In listed companies with strong profits and good corporate governance, the boss is usually trying his or her best to make money for small shareholders.
Over the last decade, this has been particularly true of Pony Ma Huateng of Tencent Holdings Ltd. (00700.HK).
Tencent’s share price has surged more than 20-fold since 2006, and all its shareholders are happy.
However, they became a bit concerned when Ma significantly reduced his stake in Tencent recently.
The firm’s founder announced Monday that he will donate 100 million shares, worth more than US$2 billion, to a new charity fund.
That represents about 12 percent of his total holdings.
In the meantime, Ma sold 25.94 million shares in four straight sessions starting April 12, pocketing a total of HK$4.2 billion (US$541 million).
His stake in the company declined from 9.09 percent early this month to 7.75 percent, which is still worth around HK$118 billion.
Nevertheless, Tencent’s share price remained steady following the news, in a sign that investors don’t expect the donation and share sales to have a significant impact.
Ma started to sell some of his Tencent shares in 2005, two years after the firm went public in Hong Kong.
He has roughly halved his stake from nearly 14 percent.
Tencent’s stock price has been taking off recently on robust earnings growth and remained above HK$160, the price on April 7, late Thursday afternoon.
Despite the limited immediate impact on the share price, small shareholders might worry about the firm’s long-term prospects.
Ma and Alibaba Group Holding Ltd.’s Jack Ma Yun are considered as the most powerful business leaders in China’s internet sector.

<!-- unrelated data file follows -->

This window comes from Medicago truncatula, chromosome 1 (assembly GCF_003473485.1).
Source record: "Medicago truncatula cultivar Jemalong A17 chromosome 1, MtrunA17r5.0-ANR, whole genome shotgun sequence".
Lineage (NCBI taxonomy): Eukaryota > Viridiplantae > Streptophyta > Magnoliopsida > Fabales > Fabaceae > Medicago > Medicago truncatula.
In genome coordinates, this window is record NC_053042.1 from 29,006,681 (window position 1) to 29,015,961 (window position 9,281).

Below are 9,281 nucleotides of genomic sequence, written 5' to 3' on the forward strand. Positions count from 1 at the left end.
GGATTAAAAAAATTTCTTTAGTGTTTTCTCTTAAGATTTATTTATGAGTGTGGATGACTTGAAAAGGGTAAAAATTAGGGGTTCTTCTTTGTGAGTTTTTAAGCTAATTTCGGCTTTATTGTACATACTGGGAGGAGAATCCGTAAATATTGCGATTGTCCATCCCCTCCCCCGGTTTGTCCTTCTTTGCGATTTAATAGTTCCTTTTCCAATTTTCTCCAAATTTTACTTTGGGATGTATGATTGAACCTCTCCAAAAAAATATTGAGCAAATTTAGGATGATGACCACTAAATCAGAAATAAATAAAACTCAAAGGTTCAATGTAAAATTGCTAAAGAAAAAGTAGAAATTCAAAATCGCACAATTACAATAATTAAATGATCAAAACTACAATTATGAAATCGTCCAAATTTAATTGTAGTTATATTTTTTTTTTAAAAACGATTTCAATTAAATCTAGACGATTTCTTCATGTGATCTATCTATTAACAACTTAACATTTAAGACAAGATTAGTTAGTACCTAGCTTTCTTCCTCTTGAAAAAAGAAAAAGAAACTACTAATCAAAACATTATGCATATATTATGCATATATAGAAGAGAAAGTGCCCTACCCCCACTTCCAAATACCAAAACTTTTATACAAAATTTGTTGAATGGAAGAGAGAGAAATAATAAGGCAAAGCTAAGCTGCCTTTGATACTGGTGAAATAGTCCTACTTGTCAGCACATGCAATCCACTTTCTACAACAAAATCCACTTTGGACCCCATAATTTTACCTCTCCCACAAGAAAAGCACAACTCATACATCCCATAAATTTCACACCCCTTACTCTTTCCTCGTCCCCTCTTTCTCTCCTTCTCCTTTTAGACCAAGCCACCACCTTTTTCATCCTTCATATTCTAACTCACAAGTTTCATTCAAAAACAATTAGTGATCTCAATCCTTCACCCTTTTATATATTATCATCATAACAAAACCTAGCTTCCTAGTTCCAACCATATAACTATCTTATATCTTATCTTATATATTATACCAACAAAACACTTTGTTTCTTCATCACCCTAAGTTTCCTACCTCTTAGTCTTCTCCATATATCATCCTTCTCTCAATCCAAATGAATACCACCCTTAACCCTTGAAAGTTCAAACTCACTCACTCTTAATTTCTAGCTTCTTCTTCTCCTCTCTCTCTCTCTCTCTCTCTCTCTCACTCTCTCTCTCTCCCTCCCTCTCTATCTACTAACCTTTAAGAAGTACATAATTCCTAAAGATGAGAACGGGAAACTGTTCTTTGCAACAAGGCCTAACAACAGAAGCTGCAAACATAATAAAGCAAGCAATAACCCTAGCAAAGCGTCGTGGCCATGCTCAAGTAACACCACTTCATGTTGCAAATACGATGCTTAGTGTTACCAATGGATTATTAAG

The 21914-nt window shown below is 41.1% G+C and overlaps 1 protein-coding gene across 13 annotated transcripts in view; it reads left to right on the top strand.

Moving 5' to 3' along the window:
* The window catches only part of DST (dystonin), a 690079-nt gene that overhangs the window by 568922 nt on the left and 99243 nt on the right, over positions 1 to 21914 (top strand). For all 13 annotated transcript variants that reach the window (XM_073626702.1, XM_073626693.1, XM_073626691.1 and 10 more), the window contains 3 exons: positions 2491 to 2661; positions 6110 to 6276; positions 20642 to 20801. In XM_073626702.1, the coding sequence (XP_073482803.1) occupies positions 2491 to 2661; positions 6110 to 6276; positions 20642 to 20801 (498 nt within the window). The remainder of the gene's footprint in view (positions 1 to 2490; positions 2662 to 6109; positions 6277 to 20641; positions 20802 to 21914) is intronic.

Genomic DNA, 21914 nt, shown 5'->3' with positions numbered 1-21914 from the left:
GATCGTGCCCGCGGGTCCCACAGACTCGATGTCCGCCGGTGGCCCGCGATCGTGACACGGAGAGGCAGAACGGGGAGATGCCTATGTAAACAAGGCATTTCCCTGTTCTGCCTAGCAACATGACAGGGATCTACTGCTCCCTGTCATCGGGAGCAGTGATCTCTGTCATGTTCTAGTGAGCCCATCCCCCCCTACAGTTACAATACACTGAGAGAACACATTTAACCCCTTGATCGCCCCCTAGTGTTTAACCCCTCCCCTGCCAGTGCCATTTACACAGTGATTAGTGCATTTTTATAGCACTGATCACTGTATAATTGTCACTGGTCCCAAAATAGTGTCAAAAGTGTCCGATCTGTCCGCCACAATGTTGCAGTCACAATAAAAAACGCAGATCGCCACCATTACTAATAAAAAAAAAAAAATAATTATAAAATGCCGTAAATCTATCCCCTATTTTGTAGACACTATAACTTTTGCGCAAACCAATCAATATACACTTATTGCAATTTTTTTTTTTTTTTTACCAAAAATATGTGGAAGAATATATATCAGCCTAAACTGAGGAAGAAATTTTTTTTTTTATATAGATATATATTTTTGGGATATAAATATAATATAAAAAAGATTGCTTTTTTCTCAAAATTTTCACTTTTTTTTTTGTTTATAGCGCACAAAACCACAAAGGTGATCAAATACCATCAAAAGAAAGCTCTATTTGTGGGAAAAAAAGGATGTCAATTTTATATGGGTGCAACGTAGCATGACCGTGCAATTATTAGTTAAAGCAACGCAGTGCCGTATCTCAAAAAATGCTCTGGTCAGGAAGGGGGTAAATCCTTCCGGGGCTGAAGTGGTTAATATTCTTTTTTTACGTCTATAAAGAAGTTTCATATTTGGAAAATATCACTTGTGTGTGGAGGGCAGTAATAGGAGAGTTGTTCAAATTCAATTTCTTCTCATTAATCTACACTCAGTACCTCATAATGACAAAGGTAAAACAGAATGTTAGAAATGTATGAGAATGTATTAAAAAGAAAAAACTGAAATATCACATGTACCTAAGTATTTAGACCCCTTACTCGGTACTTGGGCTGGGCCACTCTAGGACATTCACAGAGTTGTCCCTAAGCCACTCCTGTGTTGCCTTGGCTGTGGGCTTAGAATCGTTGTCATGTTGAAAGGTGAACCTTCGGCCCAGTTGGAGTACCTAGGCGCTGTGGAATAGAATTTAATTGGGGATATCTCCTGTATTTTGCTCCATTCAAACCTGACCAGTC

But they have very different characteristics.
Jack Ma shows he still has high ambitions for Alibaba as well as its financial unit, Ant Financial Services Group.
By contrast, Pony Ma, an IT engineer in his early career, is far less ambitious.
He is widely known for his heightened sense of crisis.
Pony Ma once said he was afraid he would fall behind world developments in the internet after just one night’s sleep.
The fear of technological disruption by “change that occurs in one second” has long kept him up at night.
He revealed that Tencent might have gone out of business if he had not made a quick decision, within a few hours back in 2011, to develop WeChat, the firm’s wildly popular instant messaging platform.
“One or two months could have changed everything,” he said.
In that sense, the internet industry is very cruel.
One wrong step or moving just a bit too slowly could destroy a giant company.
Tencent now has a market value of HK$1.5 trillion, which Pony Ma admits is something he never expected.
That’s why he sold a big chunk of his shares at HK$60 back in 2011.
This article appeared in the Hong Kong Economic Journal on April 21.
Translation by Julie Zhu
[Chinese version 中文版]
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